She probably liked to think she did! hedpeguyuk 13:06 11 June 2006 (UTC) False sig struck out by Jerzyt 19:35, 17 March 2008 (UTC) —Preceding unsigned comment added by Hedpeguyuk (talkcontribs) 11:59, 11 June 2006

Poll tax in USA[edit]

In traditional (non-US) sense[edit]

"The capitation clause of Article I of the United States Constitution, requiring apportionment among the states of "direct taxes", makes imposition of a poll tax by the federal government unfeasible."

Wasn't this changed by the 16th amendment, which made individual (income) taxes legal?

Salvor Hardin 00:51, 6 May 2006 (UTC)

The above signed contrib was interrupted by the following contrib by another editor:
Note: above language was added on 2004-12-18 08:26:20 by Ellsworth Poll tax oldid=8605502.
--Jdlh | Talk 06:53, 7 May 2006 (UTC)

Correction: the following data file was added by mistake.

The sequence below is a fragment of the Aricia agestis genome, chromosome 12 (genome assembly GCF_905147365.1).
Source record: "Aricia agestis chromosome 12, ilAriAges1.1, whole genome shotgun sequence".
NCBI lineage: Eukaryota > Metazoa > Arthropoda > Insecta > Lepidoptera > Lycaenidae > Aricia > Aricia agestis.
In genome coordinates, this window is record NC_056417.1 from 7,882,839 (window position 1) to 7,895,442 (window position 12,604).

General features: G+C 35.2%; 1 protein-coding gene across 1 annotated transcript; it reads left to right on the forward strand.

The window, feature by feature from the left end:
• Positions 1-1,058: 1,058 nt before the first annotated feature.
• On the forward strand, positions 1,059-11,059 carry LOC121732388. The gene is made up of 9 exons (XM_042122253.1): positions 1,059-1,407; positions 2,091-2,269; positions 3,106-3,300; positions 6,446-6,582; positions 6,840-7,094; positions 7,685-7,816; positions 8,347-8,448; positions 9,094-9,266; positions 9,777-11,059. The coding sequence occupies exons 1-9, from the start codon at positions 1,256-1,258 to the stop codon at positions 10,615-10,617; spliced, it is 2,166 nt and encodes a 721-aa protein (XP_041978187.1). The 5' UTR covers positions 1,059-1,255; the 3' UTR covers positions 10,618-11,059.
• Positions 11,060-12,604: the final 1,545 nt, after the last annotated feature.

Besides being mildly confusing, it is (only) technically a forgery, by virtue of the combination of signature and interruption. I have moved the interrupting contrib to here.
--Jerzyt 19:35, 17 March 2008 (UTC)
JD is referring to the time at which the quoted text was added to the accompanying article.
--Jerzyt 19:35, 17 March 2008 (UTC)
Thanks for pointing this out. In fact, I think the original statement is incorrect; a poll tax was one of the few kinds of taxes clearly permitted by the capitation clause. 'Capitation' is another word for poll tax US Department of State on US Constitution. There is a related debate in the history of taxation in the United States about whether the capitation clause permitted an income tax. The Sixteenth Amendment was supposed to settle that. What I think is more relevant is that a) where the US federal government imposed a capitation, it didn't block participation in elections, and b) the US federal government doesn't run elections for its offices, the states run elections for federal offices. I think point b) really needs to be reflected in this paragraph about the Federal government and poll taxes. --Jdlh | Talk 06:53, 7 May 2006 (UTC)